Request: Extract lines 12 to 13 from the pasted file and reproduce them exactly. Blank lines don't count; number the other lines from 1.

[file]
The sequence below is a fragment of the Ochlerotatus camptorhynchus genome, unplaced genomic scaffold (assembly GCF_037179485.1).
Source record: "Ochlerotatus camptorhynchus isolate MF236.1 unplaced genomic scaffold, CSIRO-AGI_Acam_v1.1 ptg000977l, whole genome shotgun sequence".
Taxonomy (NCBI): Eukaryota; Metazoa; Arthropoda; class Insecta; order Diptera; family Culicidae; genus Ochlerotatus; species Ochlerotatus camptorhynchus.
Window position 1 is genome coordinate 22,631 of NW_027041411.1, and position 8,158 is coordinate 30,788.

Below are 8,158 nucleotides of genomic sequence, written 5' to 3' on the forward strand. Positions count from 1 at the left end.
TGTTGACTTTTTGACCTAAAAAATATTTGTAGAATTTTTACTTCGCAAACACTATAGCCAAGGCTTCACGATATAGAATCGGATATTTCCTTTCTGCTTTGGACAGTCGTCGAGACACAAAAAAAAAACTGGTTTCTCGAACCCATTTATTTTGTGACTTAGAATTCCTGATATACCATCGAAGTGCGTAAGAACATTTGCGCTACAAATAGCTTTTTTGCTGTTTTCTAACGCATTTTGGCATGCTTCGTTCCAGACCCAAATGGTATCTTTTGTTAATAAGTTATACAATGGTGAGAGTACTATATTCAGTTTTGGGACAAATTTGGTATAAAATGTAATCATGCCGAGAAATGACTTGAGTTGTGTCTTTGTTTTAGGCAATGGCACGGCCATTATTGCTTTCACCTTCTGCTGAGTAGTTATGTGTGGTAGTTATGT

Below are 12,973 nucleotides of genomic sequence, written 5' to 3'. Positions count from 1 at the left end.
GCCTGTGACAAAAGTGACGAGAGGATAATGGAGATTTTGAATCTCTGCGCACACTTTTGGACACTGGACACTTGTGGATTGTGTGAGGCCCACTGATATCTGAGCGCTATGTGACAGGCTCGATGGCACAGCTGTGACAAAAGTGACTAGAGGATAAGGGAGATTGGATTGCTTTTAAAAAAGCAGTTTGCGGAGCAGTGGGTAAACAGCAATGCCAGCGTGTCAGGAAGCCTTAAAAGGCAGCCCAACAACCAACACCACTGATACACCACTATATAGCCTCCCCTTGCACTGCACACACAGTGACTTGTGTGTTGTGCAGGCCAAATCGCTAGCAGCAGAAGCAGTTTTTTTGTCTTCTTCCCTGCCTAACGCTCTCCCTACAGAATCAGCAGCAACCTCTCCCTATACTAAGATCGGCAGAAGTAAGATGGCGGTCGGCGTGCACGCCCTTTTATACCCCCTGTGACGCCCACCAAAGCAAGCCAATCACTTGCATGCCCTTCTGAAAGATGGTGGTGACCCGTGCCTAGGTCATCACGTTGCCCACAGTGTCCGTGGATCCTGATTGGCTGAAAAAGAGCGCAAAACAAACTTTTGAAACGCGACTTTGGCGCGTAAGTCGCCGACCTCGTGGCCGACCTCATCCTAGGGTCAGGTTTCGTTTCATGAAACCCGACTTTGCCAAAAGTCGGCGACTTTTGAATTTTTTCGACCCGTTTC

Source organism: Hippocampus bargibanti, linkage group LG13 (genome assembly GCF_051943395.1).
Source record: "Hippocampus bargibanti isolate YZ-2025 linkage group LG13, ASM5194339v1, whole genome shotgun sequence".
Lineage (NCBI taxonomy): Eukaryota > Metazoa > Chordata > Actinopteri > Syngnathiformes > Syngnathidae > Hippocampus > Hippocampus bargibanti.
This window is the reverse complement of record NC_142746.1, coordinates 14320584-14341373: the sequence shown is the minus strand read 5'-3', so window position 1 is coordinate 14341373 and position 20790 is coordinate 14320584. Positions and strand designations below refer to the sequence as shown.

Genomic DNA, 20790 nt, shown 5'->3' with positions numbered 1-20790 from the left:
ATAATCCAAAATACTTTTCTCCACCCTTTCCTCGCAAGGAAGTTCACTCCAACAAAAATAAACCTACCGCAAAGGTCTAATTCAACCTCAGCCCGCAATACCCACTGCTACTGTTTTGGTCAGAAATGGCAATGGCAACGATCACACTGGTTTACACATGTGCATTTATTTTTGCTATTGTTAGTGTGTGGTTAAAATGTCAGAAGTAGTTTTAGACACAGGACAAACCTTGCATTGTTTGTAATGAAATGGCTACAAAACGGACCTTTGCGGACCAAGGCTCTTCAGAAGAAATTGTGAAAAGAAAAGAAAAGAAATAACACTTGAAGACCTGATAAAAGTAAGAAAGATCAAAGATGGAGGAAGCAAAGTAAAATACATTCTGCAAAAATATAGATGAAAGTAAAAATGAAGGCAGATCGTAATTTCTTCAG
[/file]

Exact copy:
This window is the reverse complement of record NC_142746.1, coordinates 14320584-14341373: the sequence shown is the minus strand read 5'-3', so window position 1 is coordinate 14341373 and position 20790 is coordinate 14320584. Positions and strand designations below refer to the sequence as shown.

Genomic DNA, 20790 nt, shown 5'->3' with positions numbered 1-20790 from the left: